NCL Public Policy Intern Tom Pahl

The complete picture: The need for alcohol labeling

NCL Public Policy Intern Tom PahlBy Tom Pahl, NCL Policy Intern

Tom Pahl is a 2021 graduate of Skidmore College, where he received a Bachelor of Arts degree in Political Science.

Just about every consumable food and drug product has a label with information about the contents—from over-the-counter medications, dietary supplements, sodas, and chips to the candy bars we nab from a convenience store. And consumers rely on these labels to make sound purchasing decisions. Surveys show that about 77 percent of Americans use the standardized Nutrition Facts label required by the Food and Drug Administration (FDA). Yet, there is one type of consumable product where we don’t have this option: alcoholic beverages.

It is not an overstatement to say that alcoholic beverages have been part of human civilization since early humankind. Archeologists trace the first wine drinks to China around 7000 BC. Additionally, beverage alcohol has a fabled history in the United States, underscored by the so-called “noble experiment” called Prohibition from 1920-1933. In fact, Prohibition is the reason that regulation of most alcoholic beverages—including content labeling—is the responsibility of the Treasury Department’s Alcohol and Tobacco Tax and Trade Bureau (TTB).

Yet, the Federal Alcohol Administration Act, passed in 1935, created an exception to the rule. When alcoholic beverages contain more than 7 percent alcohol by volume, a standard measure known as ABV, TTB requires alcohol labeling. However, below 7 percent ABV, alcohol labeling falls under the purview of the FDA. This means different requirements for grape wine, sparkling or carbonated wine, fruit wine, saké, wine coolers, cider, and de-alcoholized or partially de-alcoholized wine. The requirements also apply to beers not made from malted barley, but instead malted barley substitutes, or made without hops like kombucha and gluten-free beer.

Why does this matter? Because alcoholic beverages regulated by FDA have the same standardized Nutrition Facts label as a soft drink (along with the ABV). This includes hard ciders and sparking wines that have taken the world by a storm in the past few years. In contrast, TTB allows the manufacturers of all other alcoholic beverages to “decide” whether to include nutritional labeling and, guess what? Surprise, surprise, the vast majority have no nutritional labels. Even more confounding, in any refrigerator, a bottle of beer and a bottle of hard cider made by the same company—to wit, Sam Addams beer and Angry Orchard Cider, made by the Boston Brewing Company—the beer has no nutritional information and the cider is fully labeled, proving that unless companies are required to label, they don’t do it!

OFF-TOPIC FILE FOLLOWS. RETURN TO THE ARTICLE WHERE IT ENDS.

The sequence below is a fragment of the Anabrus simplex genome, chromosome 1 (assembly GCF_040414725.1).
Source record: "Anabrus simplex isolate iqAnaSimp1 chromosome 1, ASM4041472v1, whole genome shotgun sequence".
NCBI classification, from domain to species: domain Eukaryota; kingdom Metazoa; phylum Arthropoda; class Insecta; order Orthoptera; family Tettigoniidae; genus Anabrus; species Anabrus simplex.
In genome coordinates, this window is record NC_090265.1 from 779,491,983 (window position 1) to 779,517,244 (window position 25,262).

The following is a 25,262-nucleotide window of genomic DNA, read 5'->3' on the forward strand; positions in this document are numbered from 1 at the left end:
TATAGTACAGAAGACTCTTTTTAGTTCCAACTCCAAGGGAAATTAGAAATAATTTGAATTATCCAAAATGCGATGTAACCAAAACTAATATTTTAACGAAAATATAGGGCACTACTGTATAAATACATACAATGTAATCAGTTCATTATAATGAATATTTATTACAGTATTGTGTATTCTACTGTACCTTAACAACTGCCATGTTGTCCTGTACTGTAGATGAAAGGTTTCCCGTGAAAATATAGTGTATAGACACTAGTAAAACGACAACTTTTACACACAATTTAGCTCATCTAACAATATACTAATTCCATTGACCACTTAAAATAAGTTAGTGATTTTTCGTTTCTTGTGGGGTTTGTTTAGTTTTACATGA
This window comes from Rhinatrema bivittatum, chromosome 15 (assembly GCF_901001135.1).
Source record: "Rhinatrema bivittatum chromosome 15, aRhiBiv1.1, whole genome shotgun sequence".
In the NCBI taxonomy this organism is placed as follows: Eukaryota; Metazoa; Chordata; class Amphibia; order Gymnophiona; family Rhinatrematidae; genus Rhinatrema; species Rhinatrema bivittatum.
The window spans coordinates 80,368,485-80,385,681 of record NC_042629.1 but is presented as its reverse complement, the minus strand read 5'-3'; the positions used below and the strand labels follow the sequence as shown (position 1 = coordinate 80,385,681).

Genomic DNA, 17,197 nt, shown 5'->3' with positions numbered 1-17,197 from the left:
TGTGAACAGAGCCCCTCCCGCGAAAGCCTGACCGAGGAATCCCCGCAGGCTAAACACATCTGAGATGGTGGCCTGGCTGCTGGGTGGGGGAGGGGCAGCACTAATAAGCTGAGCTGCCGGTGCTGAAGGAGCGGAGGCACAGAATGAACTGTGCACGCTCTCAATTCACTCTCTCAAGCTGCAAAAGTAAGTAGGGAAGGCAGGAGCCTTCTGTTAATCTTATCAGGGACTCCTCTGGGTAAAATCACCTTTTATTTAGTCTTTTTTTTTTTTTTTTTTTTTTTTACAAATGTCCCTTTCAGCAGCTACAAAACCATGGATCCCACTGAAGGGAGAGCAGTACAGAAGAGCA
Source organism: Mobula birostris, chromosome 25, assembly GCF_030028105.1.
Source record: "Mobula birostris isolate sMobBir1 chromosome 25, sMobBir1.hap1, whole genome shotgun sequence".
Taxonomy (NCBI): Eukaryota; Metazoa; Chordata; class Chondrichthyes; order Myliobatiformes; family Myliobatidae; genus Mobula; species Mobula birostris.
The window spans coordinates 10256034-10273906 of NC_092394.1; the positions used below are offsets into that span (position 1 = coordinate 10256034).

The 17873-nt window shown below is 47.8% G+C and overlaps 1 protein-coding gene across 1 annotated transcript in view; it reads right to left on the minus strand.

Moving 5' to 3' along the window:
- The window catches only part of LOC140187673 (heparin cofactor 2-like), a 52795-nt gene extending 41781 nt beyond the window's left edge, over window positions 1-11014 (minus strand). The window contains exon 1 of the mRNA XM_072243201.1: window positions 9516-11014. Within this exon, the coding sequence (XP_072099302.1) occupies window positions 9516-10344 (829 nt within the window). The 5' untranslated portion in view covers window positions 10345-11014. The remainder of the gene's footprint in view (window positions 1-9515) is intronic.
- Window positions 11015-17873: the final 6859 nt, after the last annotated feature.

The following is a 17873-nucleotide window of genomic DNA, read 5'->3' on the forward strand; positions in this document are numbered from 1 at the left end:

It is true that TTB requires beer, spirits and wine makers to put specific information on product labels – including the type of alcohol, the alcohol content (ABV or proof), the net contents of the beverage, the coloring materials used, whether the beverage contains allergens, and the country of origin. As important as they are, these facts have nothing to do with health and nutrition and this information is more important than ever before due to the epidemic of obesity in the United States (almost 20 percent of men and 6 percent of women consume more than 300 calories from alcohol per day, according to the Centers for Disease Control and Prevention) and higher rates of diet-related diseases.

We know that when required by FDA, alcohol beverage manufacturers have figured out how to put a complete alcohol content label on their products. National Consumers League, along with other consumer organizations and public health groups, will continue to press TTB to issue a final rule requiring a mandatory Alcohol Facts label on all beer, wine and distilled spirits products. In 2021, consumers deserve the kind of robust labeling we see on other foods and which consumers understand, use, and need to make informed buying choices.